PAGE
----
Two types of perfectionists

When you think of a perfectionist, what comes to mind?

Almost every time it’s the type A personality who is incredibly organised and competitive. The sort of person who is particular and also explicit about wanting to get things right.

But there is a different kind of perfectionist too.

The second is the sort of person that procrastinates and fears their best will never be good enough.

Beneath the surface they seek perfectionism too. They have such high expectations that they won’t even try if they think they can’t meet them. This sort of person feels disappointed if they produce something that isn’t ‘perfect’.

The difference between these 2 people is that the first is willing to try.

Getting across the beam

We often underestimate the role that belief plays in our development. But the truth is you could be so much more if only you believed.

Take something as seemingly insignificant as walking across a balancing beam. The people that make it from one side to the other will be the ones that believe they can get across.

Sure they might fall off a few times but because they already believe it’s possible they’ll have the determination to keep trying.

On the other hand, the ones who don’t believe, well they’re more likely to fall off and less likely to keep trying.

Or they won’t even try at all.

The opportunity to be supported

So often, we’re afraid to be vulnerable and let people know where we’re at. In doing that you miss out on the opportunity to be supported by people that care.

What often ends up happening is you feel frustrated that there is no one to support you, not realising that you haven’t even given them a chance.

The best way to break this habit is to be more open when talking to the people that you know you can trust. Instead of having those Hey, how’s it going? Yeah, good thanks, you? types of conversations make the effort to be a little more vulnerable.

It might feel strange at first but when you talk to the right people they’ll listen to you and show support which is sometimes all you need. Your act of bravery might have a knock on effect because often you find that the other person will start to open up more too.

Slowly but surely

Sometimes good things take time.

But if you’re not willing to wait you’ll end up missing out.

The lesson to learn is that you have to believe it can happen before it happens, instead of getting impatient.

Trust that the thing you want is possible and slowly but surely it’ll happen.

Granted it can be difficult to hold on to what might feel like blind faith but that doesn’t mean you shouldn’t try.

And don’t get caught up in thinking that the frustration of waiting is your only option.

So much can change in a moment, a few hours or a day.

Before you know it you’ll be onto the good bit.

Quitting

If you feel discouraged with where you’re at you have two options.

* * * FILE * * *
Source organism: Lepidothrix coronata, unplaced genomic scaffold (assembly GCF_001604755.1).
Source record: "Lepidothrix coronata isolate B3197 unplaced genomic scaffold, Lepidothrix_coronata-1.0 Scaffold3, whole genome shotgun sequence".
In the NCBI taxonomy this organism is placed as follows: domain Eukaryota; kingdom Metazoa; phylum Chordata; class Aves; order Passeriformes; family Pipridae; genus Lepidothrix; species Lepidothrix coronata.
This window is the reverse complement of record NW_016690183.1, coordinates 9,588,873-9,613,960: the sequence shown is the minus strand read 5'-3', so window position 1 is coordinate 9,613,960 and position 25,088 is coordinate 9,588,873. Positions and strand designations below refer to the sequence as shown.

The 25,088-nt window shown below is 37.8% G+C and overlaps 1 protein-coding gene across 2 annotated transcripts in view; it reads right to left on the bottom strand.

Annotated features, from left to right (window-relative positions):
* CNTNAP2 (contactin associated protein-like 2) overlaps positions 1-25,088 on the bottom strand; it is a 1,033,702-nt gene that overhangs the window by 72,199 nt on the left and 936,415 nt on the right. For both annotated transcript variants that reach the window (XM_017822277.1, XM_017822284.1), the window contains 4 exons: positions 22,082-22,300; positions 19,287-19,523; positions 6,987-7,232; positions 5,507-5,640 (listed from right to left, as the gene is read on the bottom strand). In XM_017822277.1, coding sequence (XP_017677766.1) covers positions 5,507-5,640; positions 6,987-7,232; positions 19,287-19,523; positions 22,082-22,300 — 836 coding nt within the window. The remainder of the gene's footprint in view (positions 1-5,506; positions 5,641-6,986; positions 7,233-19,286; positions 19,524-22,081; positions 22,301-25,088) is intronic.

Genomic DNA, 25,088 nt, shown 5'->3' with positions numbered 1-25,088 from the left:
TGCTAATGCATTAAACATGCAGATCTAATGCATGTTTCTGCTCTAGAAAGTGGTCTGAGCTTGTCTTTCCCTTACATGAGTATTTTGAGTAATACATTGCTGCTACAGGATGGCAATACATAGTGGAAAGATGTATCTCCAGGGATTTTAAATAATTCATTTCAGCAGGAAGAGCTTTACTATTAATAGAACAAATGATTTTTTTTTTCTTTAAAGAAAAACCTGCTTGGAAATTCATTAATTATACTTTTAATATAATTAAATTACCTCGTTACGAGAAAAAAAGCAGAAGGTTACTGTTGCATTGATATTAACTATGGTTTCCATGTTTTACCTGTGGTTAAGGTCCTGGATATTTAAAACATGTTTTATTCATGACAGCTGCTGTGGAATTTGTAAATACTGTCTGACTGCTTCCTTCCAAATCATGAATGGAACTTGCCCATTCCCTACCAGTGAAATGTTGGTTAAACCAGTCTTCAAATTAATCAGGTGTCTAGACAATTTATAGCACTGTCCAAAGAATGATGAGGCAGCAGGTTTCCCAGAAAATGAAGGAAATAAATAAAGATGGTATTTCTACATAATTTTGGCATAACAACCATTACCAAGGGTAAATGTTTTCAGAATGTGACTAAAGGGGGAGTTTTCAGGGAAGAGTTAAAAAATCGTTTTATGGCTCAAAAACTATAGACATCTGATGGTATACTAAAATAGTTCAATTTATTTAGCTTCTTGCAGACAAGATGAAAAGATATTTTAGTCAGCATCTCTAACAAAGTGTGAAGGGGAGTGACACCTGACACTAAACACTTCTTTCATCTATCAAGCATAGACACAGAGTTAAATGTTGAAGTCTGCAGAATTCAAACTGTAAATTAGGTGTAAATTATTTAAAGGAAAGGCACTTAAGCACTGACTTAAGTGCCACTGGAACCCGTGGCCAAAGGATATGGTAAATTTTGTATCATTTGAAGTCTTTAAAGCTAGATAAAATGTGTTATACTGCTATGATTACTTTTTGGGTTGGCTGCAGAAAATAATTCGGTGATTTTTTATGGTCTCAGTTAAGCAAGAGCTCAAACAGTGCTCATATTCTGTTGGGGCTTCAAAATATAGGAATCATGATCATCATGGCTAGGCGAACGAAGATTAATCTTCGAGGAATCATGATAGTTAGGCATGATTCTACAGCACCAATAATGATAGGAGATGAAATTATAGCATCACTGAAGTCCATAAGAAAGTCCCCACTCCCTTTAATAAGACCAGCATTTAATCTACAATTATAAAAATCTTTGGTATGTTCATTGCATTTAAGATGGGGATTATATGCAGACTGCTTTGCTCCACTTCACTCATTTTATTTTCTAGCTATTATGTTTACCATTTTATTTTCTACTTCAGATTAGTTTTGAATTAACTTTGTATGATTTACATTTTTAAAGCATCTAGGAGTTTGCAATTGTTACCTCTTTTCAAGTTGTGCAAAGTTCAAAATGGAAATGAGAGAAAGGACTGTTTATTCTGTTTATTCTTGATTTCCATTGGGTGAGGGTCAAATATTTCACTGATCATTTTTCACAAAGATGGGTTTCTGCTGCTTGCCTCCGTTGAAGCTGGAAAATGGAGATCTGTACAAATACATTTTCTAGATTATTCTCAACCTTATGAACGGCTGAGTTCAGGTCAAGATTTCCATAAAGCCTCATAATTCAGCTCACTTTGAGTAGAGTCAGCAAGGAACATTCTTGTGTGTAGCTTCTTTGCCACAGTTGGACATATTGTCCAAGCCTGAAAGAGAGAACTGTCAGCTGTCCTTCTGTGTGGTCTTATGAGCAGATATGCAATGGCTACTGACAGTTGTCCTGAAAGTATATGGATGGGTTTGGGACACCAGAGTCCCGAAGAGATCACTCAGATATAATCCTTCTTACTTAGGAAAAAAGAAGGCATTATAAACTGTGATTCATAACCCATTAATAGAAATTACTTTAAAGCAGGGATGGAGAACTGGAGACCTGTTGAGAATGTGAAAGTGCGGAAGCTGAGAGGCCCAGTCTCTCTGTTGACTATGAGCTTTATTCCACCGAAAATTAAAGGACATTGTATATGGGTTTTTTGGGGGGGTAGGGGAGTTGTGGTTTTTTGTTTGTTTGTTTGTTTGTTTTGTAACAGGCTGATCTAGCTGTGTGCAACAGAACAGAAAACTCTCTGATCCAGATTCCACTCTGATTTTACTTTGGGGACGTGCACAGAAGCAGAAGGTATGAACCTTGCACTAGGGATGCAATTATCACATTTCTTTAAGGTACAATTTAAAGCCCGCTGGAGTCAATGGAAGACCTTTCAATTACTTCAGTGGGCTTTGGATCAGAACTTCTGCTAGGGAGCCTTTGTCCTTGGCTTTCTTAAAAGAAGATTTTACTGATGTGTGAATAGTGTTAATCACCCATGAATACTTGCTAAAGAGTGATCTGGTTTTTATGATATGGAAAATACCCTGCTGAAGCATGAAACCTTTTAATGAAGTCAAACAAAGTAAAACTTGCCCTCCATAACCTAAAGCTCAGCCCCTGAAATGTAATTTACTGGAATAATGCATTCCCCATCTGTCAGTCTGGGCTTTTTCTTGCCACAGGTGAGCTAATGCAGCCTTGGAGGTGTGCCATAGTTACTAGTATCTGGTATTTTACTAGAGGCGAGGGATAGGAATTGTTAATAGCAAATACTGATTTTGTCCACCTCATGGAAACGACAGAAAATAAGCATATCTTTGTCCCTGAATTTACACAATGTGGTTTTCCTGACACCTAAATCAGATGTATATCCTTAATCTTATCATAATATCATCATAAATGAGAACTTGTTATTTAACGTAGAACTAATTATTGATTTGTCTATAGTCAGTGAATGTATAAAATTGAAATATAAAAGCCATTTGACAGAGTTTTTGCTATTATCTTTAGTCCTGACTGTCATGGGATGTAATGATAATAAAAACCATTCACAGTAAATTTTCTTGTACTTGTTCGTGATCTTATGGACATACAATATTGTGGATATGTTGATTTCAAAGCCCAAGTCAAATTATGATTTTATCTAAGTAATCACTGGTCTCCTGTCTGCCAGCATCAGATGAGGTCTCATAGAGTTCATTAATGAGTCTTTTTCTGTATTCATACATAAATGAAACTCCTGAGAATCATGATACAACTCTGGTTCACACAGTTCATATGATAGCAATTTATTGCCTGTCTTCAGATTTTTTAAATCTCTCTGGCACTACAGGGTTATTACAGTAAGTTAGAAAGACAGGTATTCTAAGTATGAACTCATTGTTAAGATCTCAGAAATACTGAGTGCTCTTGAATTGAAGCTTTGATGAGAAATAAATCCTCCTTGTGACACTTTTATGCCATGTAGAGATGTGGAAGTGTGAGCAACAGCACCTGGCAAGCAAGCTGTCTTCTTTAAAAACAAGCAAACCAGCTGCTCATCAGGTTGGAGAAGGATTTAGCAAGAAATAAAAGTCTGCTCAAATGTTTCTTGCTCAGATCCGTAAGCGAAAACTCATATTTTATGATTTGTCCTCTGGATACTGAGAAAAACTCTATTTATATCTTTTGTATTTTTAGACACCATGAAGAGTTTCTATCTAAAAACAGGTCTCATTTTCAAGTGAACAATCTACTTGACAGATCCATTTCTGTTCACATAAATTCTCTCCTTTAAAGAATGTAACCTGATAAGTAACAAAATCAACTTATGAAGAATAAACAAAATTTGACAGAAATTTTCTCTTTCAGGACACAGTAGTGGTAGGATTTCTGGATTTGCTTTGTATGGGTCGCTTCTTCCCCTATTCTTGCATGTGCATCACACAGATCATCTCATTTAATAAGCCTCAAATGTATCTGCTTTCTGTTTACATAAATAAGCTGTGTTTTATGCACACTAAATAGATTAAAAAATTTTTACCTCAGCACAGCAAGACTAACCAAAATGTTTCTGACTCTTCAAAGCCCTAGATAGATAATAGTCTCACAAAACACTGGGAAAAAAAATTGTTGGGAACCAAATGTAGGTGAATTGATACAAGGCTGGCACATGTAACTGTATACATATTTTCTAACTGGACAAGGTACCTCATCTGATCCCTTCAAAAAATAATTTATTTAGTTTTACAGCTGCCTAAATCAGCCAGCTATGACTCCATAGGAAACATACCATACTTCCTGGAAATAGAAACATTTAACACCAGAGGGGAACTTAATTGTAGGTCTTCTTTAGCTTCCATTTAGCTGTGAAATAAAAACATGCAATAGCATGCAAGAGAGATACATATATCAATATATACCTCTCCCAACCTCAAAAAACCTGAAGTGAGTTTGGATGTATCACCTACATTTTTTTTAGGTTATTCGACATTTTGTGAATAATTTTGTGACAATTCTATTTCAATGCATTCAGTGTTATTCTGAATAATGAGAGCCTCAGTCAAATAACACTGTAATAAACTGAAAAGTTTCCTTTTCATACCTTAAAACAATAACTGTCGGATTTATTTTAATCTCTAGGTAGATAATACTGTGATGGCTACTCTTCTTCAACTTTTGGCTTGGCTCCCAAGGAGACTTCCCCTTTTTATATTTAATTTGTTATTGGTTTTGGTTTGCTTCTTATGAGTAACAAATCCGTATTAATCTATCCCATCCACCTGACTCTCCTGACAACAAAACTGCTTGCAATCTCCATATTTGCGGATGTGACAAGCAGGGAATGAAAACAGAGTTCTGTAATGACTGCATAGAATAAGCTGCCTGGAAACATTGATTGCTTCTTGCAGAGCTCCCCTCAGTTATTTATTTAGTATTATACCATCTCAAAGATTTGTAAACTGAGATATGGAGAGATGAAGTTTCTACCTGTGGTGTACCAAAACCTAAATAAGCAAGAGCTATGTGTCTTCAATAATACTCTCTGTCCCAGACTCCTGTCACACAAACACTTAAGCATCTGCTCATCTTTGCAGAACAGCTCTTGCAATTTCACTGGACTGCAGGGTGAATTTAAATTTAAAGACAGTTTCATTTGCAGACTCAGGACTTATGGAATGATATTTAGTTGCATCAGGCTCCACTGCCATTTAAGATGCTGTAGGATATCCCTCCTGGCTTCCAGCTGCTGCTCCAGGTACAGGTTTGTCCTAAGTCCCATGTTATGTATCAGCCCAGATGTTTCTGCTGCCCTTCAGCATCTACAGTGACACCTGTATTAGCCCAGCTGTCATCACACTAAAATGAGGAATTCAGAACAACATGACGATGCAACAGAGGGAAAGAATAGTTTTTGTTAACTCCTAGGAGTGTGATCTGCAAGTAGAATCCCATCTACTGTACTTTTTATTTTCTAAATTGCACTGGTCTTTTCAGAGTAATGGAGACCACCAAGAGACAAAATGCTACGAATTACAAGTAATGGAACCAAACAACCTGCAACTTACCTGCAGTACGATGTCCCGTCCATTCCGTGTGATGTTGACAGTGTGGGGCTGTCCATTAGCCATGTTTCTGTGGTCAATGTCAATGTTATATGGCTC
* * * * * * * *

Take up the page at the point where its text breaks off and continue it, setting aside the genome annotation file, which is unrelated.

The first is to quit and the second is to stick at it.

Whichever option you choose commit to it wholeheartedly.

If you think about it, there really isn’t much point going after your dreams (or the thing that you’re telling everyone is your dream) if you can’t even be bothered to give it your all.

People don’t often talk about quitting or deciding that they don’t want to proceed with the thing they have been working on.

I used to think that quitting was a bad thing, that it meant you were giving up, that you didn’t try hard enough and so on.

But with age and I suppose also experience I’ve come to realise that there are times when quitting is necessary.

Not everything that you try is going to work out, not everything you do will be a success.

And so you have to know when to quit because sometimes in quitting and closing the door to one thing you allow yourself to open up to something else.

Embracing a care-less mentality

Mid-week musings on not embracing anxiety.

If you find yourself caught in the analysis paralysis of indecision it might be worth making a conscious effort to care-less.

Instead of allowing the thoughts to go on and on until breaking point, give yourself a deadline.

3 minutes, 3 hours or 3 days before you have to take action. Do it for at least a week and keep a dairy of the decisions you made and the outcome.

The ideal outcome would be that you find that whether you care or care-less things will still be alright which is a pretty good reason to stop being so afraid of making decisions.

You’ll have physical evidence that what you decide isn’t always the most important thing it’s how you feel and your attitude towards what you’ve decided.

And if you find you’ve picked something that didn’t result in the desired outcome , then it’ll be the perfect time to practice your bouncebackability.

At the end of trying out a different approach to decision making the beauty of it is, is that if it was just totally dreadful you can always go back to your old approach.

If that’s the the case at least you tried which is often more important than the actual result.

If you want something different

We so often go through life wishing and hoping for things but not taking any action.

It could be wanting a new job because you aren’t happy in your current job but all you do is complain about it.

Wanting to meet new people but never going anywhere new.

Wanting to get fit but coming home after work and sitting in bed watching episodes of a show on Netflix back to back.

Wanting to eat better but only buying frozen food and microwave meals.

We have much more control over our lives than our minds will sometimes have us believe.

If you want something different, try something new.